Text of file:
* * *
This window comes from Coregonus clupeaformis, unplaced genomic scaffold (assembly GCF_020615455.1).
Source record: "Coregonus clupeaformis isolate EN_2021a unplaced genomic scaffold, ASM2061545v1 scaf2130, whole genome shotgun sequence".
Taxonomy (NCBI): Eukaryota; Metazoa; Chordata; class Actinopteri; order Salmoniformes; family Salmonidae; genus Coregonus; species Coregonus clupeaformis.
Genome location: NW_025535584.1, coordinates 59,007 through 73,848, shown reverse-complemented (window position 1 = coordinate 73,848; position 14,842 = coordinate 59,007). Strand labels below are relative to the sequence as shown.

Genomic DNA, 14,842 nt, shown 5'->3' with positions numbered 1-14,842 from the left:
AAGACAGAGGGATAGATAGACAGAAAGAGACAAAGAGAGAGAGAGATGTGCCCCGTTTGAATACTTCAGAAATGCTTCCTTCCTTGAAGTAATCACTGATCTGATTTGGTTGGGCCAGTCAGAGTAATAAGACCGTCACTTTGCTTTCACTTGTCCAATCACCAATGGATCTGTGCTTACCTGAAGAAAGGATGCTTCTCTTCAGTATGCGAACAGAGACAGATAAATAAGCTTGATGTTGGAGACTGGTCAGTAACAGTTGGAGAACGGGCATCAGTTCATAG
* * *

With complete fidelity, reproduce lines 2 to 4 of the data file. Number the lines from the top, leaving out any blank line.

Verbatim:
Source record: "Coregonus clupeaformis isolate EN_2021a unplaced genomic scaffold, ASM2061545v1 scaf2130, whole genome shotgun sequence".
Taxonomy (NCBI): Eukaryota; Metazoa; Chordata; class Actinopteri; order Salmoniformes; family Salmonidae; genus Coregonus; species Coregonus clupeaformis.
Genome location: NW_025535584.1, coordinates 59,007 through 73,848, shown reverse-complemented (window position 1 = coordinate 73,848; position 14,842 = coordinate 59,007). Strand labels below are relative to the sequence as shown.